New Zealand house prices continue to soften

New Zealand property prices are increasing at a slower rate, with the latest CoreLogic House Price Index (HPI) showing just a 0.7 per cent rise last month.

The national measure of housing prices flattened out to 0 per cent in March, a further drop from the February reading of 0.8 per cent and the lowest monthly rate of change since the weakness which followed the initial Covid enforced nationwide lockdown in August 2020.

Across the country, each of the main centres saw slowing growth on a monthly, quarterly and annual basis, led by Dunedin where values fell 1.3 per cent in March – the largest monthly decline since February 2009.

The annual growth rate for Dunedin also dropped to 12.5 per cent, which is down from the peak rate of growth of 23.2 per cent in October 2021.

Property values also fell in Hamilton (-0.9 per cent), Wellington (-0.9 per cent) and Christchurch (-0.2 per cent) while Auckland (1.4 per cent) and Tauranga (0.6 per cent) both saw increases.

Source: CoreLogic NZ

CoreLogic NZ Head of Research Nick Goodall said affordability is starting to impact many of the country’s property markets.

“After such a significant upswing in values, some of the areas which saw the greatest deterioration in affordability are now also at risk of the greatest vulnerability,” Mr Goodall said.

“The impact of tightening credit and increasing interest rates has reduced the pool of buyers who are willing and able to pay recent prices and this has led to a reduced number of property transactions.”

Preliminary sales figures for March are indicating the month should end with approximately 7000-7500 sales once all transactions are completed.

This would be slightly up on the February figure but 10-20 per cent below the long term averages for March, according to Mr Goodall.

“As properties stay on the market longer and expectations of weaker conditions ahead grow, buyers are finding themselves in a stronger negotiation position, with more time and leverage than at any stage in the last couple of years,” he said.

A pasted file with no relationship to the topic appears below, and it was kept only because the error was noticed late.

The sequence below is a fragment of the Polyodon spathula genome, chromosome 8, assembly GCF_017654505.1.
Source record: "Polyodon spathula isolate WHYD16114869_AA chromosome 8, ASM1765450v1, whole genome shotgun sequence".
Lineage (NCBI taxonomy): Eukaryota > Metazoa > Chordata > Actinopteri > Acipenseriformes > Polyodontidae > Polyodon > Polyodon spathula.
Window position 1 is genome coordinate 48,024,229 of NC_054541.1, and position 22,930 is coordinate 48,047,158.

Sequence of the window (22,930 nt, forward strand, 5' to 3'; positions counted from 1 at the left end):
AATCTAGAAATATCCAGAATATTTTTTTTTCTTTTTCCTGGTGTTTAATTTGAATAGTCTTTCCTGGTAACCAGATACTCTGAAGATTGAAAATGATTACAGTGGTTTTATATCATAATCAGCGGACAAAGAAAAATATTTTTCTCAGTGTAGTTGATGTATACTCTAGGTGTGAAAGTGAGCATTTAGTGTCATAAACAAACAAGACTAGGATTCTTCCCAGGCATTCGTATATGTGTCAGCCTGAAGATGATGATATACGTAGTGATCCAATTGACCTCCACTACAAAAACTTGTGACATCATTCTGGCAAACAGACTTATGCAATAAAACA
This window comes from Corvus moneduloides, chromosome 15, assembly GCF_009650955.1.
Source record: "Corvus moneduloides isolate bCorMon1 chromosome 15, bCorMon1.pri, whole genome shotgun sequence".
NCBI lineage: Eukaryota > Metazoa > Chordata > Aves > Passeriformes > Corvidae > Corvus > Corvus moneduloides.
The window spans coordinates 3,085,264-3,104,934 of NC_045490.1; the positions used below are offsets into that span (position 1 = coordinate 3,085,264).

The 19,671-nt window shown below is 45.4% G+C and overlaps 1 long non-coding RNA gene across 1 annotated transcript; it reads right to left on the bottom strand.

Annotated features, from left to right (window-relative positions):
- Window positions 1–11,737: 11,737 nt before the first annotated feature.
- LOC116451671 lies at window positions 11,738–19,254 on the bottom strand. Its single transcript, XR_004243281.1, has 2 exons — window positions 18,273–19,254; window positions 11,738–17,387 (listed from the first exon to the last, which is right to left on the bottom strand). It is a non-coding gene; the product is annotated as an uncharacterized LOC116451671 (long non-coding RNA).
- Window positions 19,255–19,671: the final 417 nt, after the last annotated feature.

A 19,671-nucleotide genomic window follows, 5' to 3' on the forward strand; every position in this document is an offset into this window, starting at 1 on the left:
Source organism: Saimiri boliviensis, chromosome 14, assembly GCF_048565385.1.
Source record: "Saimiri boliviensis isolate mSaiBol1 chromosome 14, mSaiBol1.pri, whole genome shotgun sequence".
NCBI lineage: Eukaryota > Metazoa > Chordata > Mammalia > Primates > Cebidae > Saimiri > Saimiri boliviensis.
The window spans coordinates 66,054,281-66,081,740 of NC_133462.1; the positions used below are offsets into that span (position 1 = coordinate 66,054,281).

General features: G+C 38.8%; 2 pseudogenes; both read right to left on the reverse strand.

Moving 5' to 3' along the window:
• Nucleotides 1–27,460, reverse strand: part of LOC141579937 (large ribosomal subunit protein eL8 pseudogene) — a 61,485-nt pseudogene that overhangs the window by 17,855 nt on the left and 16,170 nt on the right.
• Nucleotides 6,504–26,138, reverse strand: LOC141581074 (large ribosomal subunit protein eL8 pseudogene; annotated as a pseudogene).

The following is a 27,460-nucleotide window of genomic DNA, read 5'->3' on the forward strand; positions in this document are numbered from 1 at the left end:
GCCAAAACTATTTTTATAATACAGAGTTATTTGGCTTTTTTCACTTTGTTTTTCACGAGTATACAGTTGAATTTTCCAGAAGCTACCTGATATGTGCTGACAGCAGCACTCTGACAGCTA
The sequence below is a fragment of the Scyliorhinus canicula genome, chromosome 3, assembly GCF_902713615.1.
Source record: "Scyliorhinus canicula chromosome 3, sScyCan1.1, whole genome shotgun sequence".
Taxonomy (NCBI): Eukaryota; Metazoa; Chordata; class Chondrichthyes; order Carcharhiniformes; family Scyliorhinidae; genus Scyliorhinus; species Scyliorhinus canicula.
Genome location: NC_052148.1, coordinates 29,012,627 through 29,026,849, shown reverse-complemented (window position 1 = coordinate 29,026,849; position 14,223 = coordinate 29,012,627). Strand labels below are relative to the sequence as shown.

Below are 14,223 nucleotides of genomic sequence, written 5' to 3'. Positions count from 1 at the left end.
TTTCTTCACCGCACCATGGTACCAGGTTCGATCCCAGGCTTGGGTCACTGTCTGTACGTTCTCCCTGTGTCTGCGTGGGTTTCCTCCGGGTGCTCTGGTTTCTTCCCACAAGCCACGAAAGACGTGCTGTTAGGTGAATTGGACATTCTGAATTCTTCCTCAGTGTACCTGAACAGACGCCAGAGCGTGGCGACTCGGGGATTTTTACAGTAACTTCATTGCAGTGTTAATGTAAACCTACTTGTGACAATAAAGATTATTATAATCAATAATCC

“Stories of ‘bargain hunters’ and ‘cheeky offers’ are becoming more prevalent.

“This switch of power to the buyer came sooner than most were expecting and will vary around the country.”

Across the other main urban areas, growth rates remain mixed and inconsistent, which is a clear sign of change, Mr Goodall noted.

Queenstown saw growth of 11.3 per cent last month, however, that result comes on the back of low transaction numbers.

Rotorua and Upper Hutt in particular saw values weaken over March (-2.1 per cent and -2.0 per cent respectively), while Gisborne values jumped 3.4 per cent over the month. 

Mr Goodall said the run-up in prices means many new buyers are facing difficulty in paying higher prices and repayments.

“Much of the concern for future vulnerability is for the equity position, and ability for recent home buyers, and in particular first home buyers, to pay higher mortgage repayments,” he said.

“The increases in interest rates over the past nine months are a key reason for this, with most terms now more than 1.5 percentage points higher than their low point.

“Anyone negotiating that in their budget could be looking at an extra $40 per fortnight for every $100,000 in debt they’re refixing. 

“Assuming 50/50 split terms on the average mortgage ($550k according to the RBNZ) and that could mean an extra $100 per week in mortgage repayments, on top of high inflation which has caused the current cost of living crisis.” 

Mr Goodall said the robust economy could help protect against a severe downturn in property values.

“While the market settings and backdrop for the downturn which followed the GFC are very different to now, it is an interesting recent example of what can happen when credit is persistently constrained. 

“The total fall in value of 10 per cent from peak (October 2007) to trough (February 2009) is relatively well publicised but the length of the downturn is not. 

“In total it took five years (from October 2007 to September 2012) for property values to get back to parity with the pre-GFC peak, so perhaps the risk is not so much for a large scale drop, but expectations should probably be tempered for how long it takes the market to stage a nominal recovery.”

Mr Goodall said interest from property investors is also likely to continue to slow down on the back of reduced tax advantages and tighter lending restrictions.

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Rowan Crosby

Rowan Crosby is a freelance journalist specialising in finance and real estate.